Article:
The main questions that prospective solar customers have is how much is this going to cost and how do I pay for it? Most clients expect sticker shock and assume that there is no way to afford a new solar energy system. However, there is a huge array of financing options available and most customers are able to find at least one solution. Depending on the size, location, and type of system, as well as the customers tax appetite and cashflow, certain financing options may be preferable to others.


This guide is meant to give an overview of the main financing options available in the commercial solar market. It is always advisable that you speak with a professional financial advisor as well as a solar expert to determine the best match for you.

1. Cash Purchase / Self-Finance: The client pays total project cost upfront and takes advantage of all tax savings and incentives, as well as all energy savings from solar. This is the simplest and most financially advantageous way to go solar.

2. Term Loan Financing: a loan that is paid in set increments over a period of time.

3. Commercial Property Assessed Clean Energy (C-PACE): Flexible financing terms for up to 20 years (available in select states). PACE financing is attached to the property and repaid through your property taxes, it's classified as a property assessment instead of a loan. PACE transfers with the property to the next owner if the property is sold. This option is not available for nonprofits, as they do not pay property taxes.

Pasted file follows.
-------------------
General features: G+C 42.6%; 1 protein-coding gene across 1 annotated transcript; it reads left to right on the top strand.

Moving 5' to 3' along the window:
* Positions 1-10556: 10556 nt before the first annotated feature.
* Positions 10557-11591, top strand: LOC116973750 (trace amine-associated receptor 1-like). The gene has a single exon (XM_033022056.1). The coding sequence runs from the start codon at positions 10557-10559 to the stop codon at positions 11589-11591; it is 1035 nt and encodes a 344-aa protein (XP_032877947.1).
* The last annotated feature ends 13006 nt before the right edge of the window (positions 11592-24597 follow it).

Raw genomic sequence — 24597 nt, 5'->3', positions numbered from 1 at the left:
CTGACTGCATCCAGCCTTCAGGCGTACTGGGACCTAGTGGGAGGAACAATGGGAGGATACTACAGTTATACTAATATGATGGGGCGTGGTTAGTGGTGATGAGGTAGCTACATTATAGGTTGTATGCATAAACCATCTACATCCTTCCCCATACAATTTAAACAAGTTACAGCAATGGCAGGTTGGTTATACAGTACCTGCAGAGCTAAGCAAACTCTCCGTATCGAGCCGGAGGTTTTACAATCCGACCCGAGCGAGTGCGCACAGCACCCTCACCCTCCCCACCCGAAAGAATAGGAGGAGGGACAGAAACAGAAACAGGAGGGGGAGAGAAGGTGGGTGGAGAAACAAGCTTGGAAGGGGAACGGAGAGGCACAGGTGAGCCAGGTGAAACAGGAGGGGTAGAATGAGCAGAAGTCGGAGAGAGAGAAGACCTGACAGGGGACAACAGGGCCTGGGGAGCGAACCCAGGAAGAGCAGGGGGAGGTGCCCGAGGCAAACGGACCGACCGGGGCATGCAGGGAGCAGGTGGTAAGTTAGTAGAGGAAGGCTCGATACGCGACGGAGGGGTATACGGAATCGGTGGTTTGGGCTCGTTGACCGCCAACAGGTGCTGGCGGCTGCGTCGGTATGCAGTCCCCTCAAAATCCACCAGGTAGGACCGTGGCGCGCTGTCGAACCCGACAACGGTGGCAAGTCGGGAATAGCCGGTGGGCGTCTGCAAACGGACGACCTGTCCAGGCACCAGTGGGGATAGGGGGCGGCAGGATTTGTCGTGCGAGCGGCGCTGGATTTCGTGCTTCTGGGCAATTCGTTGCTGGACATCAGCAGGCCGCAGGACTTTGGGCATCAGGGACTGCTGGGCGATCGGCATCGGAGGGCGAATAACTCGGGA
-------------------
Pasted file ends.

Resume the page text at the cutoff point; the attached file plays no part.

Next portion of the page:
States in which C-PACE is currently available:

  • California
  • Colorado
  • Connecticut
  • Delaware
  • Florida
  • Illinois
  • Kentucky
  • Maryland
  • Massachusetts (Coming 2021)
  • Michigan
  • Minnesota
  • Missouri
  • Nebraska
  • New York
  • Ohio
  • Oregon
  • Pennsylvania
  • Rhode Island
  • Texas
  • Utah
  • Washington, DC
  • Wisconsin

4. Power Purchase Agreements (PPA): the financial institution develops, owns and maintains the solar project. They retain all of the tax and financial incentives and sell all the power to the customer at a discounted rate ($/KWH) . While both for-profit and nonprofit organizations can take advantage of this financing option, it is typically most advantageous to nonprofits as they do not have as many financing options available to them.

5. Operating Lease: Lessor (financial institution) owns the system and provides 7 years of 100% tax-deductible fixed lease payments (sometimes referred to as rent) to the Lessee (client). The customer keeps all solar generation and local incentives. After year 7, the client can purchase the system at a discounted price. This option is also attractive to nonprofit organizations.